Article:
- Finally, it’s worth considering the downside of rubber-stamping incumbent presidents by these states. The days are long gone when New Hampshire in 1968 helped an insurgent candidate (Eugene McCarthy) to force a sitting president out of the race (Lyndon Johnson). Now in Iowa the party of the incumbent doesn’t even bother with caucuses anymore. But in a couple of cases the party may have been better served by removing a weak incumbent, namely, Carter in 1980 and Bush in 1988.
So why are these two states so bad at their self-proclaimed roles, and why should we care?
The answer is the same to both questions. It’s because the states are not representative of the country as a whole, being among other things both older and much whiter than the rest of the nation. And while they’re not very good at picking eventual winners, they do weed out candidates who don’t come in first. This falls especially hard on insurgent candidates without much money or those whose don’t appeal to the more extreme wings of the party. Such early victories by their nature can create a false sense of momentum and a premature stampede to the nomination.
There are plenty of alternatives to this first-in-the nation role for Iowa and New Hampshire. The National Association of Secretaries of State has proposed regional primaries over a four-month period rotating the order from one cycle to the next. Frankly, a lottery setting primary order each cycle would make more sense than the current one.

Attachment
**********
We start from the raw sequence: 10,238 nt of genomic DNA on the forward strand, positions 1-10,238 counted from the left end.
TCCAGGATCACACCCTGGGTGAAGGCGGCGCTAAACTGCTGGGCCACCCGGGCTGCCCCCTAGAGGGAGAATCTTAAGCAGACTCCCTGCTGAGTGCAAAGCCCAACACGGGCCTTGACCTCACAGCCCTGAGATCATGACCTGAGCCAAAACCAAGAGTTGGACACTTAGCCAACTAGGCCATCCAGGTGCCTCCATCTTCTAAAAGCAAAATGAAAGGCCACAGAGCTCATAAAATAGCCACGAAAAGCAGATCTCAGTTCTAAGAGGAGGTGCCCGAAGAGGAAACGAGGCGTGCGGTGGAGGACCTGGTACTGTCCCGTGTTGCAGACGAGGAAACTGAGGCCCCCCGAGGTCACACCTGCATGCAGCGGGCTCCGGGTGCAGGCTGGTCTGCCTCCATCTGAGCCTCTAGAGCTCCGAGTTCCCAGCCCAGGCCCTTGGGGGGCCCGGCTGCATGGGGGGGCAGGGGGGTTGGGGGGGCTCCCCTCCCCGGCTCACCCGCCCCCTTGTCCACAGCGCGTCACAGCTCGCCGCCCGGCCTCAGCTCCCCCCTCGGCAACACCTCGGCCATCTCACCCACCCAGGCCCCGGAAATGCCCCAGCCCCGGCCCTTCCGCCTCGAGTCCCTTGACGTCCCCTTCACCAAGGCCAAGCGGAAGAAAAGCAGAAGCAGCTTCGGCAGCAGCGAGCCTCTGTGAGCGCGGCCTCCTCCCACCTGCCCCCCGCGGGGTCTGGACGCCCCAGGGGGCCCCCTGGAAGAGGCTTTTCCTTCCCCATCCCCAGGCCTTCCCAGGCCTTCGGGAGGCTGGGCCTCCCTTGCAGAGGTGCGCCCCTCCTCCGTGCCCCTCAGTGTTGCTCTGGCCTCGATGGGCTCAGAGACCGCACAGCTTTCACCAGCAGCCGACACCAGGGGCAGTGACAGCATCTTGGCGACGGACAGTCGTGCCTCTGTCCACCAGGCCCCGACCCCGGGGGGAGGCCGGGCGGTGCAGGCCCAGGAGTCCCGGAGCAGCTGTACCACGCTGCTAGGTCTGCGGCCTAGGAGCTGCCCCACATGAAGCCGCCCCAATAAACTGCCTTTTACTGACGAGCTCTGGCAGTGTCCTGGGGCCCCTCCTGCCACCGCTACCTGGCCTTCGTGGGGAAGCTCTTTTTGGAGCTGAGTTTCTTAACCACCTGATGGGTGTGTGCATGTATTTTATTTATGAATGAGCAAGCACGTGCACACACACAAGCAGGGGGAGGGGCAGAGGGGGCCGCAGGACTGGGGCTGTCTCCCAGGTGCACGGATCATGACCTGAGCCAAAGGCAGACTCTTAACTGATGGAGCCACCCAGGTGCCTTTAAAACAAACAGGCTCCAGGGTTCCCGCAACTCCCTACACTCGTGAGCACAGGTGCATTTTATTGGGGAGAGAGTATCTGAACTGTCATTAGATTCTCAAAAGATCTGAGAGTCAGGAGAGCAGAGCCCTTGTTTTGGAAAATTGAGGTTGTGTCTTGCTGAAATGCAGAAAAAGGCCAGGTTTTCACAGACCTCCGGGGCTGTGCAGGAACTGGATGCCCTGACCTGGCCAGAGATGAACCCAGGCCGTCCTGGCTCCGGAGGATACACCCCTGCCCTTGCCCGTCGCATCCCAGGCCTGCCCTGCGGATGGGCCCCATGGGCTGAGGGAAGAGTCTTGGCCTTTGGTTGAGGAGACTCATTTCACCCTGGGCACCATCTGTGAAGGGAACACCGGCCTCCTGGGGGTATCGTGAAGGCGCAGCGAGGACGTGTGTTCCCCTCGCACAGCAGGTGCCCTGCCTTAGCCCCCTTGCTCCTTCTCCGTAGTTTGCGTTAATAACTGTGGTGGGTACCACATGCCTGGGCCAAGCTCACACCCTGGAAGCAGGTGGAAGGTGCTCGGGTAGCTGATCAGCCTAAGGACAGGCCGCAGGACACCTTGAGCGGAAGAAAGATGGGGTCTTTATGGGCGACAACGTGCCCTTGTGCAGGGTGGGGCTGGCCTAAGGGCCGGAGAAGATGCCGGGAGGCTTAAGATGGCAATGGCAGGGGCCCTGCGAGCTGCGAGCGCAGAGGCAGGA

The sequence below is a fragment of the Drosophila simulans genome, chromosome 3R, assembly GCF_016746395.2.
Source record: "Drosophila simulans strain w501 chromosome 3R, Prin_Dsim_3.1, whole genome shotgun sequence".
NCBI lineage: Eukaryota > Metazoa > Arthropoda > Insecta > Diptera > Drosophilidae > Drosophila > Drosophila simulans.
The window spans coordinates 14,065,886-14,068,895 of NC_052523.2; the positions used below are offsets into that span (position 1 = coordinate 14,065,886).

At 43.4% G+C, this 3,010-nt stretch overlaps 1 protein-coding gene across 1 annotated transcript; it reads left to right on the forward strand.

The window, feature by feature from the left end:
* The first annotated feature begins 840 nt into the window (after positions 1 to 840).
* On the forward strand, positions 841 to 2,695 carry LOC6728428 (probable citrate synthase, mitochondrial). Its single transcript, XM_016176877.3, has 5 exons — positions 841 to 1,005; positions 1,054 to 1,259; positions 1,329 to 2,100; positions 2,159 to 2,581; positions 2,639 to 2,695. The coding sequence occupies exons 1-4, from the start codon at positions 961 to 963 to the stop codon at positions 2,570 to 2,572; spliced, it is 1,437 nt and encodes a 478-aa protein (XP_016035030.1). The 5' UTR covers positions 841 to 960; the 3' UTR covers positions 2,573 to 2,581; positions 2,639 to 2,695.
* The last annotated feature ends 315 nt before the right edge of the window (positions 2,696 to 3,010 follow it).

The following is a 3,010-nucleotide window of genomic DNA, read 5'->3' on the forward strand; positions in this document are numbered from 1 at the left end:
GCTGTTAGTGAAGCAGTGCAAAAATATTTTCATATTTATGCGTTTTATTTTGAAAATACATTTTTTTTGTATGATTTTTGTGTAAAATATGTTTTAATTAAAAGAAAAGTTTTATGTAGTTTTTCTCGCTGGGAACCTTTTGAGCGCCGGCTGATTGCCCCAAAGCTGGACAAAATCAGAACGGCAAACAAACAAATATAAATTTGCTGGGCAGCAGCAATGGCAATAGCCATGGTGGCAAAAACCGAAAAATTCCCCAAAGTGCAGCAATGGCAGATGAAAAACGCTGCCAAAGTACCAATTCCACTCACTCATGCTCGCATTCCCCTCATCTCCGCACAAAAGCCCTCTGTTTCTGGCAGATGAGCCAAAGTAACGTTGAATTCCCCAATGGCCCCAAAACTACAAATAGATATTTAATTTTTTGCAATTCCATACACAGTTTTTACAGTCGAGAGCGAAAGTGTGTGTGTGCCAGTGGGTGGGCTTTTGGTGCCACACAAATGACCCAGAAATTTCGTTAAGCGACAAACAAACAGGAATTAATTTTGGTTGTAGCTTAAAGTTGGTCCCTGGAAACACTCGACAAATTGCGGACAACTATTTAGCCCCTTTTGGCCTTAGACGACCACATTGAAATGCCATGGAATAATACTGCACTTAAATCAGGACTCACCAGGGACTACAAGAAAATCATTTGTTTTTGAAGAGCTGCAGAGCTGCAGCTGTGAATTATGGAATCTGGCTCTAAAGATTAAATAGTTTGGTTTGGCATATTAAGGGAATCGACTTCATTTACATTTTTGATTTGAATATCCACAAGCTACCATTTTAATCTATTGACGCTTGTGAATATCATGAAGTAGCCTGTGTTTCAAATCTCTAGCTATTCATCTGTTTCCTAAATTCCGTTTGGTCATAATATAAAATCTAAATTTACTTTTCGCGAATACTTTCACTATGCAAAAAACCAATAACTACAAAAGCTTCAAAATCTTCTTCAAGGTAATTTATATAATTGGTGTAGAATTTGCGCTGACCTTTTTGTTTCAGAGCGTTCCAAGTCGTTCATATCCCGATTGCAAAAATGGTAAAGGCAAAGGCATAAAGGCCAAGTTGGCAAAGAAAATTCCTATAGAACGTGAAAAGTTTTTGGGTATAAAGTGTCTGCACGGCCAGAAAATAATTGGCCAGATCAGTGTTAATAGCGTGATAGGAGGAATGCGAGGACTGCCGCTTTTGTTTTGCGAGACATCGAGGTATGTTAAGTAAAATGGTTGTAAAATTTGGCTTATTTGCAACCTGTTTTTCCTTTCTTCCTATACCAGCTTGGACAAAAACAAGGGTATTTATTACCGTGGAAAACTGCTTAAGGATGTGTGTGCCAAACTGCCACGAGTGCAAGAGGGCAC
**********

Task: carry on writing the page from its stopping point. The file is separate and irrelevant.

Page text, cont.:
My own suggestion is for the two parties to rank the states after each presidential election in terms of how close they were in popular votes and start the next election cycle with the closest ones going first. I would much rather know what Michigan, Pennsylvania and Wisconsin are thinking right now than Iowa and New Hampshire, so why not hear from them first?
The 2016 election offers intriguing what-if scenarios. If we had operated under such an alternative system, at least half a dozen states would have held primaries before Iowa and New Hampshire, including Florida, Ohio and Pennsylvania. Imagine if Marco Rubio or John Kasich had won big early victories in their home states before Iowa (where Rubio was a strong third) and New Hampshire (where Kasich was second). The race could have taken a very different path. And a Bernie Sanders upset in Pennsylvania would at the very least have been a valuable early warning to the Hillary Clinton campaign, if not a nomination game-changer.
The point should be to get a true campaign reform conversation going. The current system is an affliction for both parties. To change the current archaic nomination calendar, the two parties would have to work together for the common good (a novel idea!). These calls for reform should not be motivated by any one political cycle, or a desire to give one party an advantage.
Why should environmentalists care about election reform? Democratization makes for good government and increases the likelihood that policies get adopted that are broadly supported by the American people, such as environmental protection. In the case of the Iowa and New Hampshire primaries, some of the most underrepresented voices — youth, Latinos and African-Americans — are among the most supportive of addressing environmental issues.
So, let’s fire Iowa and New Hampshire so we can have more reality and less of a show in the future. And let’s also get campaign election reform and election security firmly on the top of the national agenda where they belong.